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A Good American Family

Because of journalist Elliott Maraniss’ close ties to the Communist Party, various government agencies and informants shadowed him throughout his life—from the late 1930s when he was a student and editorial writer at the University of Michigan, through his meritorious service in World War II, and well into his post-war civilian life. This surveillance came to a boil on March 12, 1952 in Detroit, when Maraniss appeared, as subpoenaed, before the House Committee on Un-American Activities. Merely being summoned to appear had cost him his job at the Detroit Times, and his refusal to answer the committee’s questions about his political affiliations and associates doomed him to being blacklisted and hounded out of work for years.

David Maraniss, Pulitzer Prize winner and associate editor of the Washington Post, focuses on this persecution of his father and other leftists to construct both a social and a family history, enlivened by family letters and other personal artifacts. Maraniss readily acknowledges that his father was a Communist who was slow to reject the party line dictated from Stalinist Russia. But ultimately he sees his father as a liberal idealist who never wavered from his belief in America’s essential goodness. Elliott Maraniss’ ordeal, his son asserts, failed to make him bitter or lessen his zeal for social justice. Always the objective reporter, Maraniss humanizes his father’s inquisitors by probing deeply into their backgrounds to ferret out both their virtues and flaws.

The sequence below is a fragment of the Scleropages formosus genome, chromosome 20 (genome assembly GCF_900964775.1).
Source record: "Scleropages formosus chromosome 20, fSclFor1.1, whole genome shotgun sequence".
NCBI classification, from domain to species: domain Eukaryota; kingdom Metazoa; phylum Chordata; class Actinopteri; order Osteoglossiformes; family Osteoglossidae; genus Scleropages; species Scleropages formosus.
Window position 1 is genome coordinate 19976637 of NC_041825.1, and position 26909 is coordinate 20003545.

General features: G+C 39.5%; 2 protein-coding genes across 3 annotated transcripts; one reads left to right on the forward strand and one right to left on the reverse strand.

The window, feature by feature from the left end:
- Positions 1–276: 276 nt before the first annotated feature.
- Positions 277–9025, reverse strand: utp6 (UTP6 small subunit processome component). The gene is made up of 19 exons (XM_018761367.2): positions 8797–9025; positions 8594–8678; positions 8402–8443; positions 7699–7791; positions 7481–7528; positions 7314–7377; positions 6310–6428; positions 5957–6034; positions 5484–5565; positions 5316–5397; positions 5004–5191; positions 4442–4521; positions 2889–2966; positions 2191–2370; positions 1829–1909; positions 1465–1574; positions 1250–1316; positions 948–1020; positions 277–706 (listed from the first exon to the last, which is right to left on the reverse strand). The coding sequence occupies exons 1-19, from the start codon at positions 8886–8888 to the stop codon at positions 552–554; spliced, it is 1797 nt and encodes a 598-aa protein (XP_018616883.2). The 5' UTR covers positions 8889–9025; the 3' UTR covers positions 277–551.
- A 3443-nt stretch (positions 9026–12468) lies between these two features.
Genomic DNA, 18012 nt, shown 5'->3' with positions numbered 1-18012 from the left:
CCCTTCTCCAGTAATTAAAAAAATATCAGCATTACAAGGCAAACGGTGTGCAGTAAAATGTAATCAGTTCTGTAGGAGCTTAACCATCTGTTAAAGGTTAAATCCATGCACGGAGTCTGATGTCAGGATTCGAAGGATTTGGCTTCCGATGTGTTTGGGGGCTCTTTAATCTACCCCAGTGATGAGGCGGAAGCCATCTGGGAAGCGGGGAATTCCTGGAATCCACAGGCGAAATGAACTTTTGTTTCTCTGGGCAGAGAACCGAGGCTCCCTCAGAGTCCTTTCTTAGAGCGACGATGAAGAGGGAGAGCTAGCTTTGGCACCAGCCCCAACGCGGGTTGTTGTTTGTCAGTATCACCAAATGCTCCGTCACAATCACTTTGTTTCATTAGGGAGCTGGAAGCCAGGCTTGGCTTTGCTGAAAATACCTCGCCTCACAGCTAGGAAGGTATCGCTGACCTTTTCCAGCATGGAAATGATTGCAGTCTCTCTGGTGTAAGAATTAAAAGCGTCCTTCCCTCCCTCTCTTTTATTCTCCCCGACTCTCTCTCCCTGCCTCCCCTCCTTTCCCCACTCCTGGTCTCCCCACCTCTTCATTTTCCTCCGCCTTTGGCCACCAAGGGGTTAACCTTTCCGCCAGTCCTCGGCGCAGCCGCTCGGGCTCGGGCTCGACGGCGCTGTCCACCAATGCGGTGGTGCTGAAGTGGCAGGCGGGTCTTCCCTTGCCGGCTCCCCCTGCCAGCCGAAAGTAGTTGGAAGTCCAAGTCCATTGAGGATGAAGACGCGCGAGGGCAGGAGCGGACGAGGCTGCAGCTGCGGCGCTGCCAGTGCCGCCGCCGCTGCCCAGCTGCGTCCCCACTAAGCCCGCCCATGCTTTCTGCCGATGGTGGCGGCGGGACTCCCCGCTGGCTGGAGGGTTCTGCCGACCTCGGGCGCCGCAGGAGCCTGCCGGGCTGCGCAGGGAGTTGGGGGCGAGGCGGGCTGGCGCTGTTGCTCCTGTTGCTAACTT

The University of Michigan bristled with leftist politics in the late 1930s. Future playwright Arthur Miller was there at the time and was one of many protesting the rise of fascism in Spain and Germany. So was Elliott’s future wife, Mary, who was possibly even more fervent in her politics than he, and her brother Bob Cummins, who would put his life and career on the line by taking up arms against the fascist forces in the Spanish Civil War.

After moving from state to state and job to job, Elliott Maraniss finally found a journalistic home at the Capital Times in Madison, Wisconsin, where, over the next quarter of a century, he would rise from reporter to executive editor. In Madison, the author concludes, his parents were at last able to shake off “the chains of the past with their idealism and optimism intact.”

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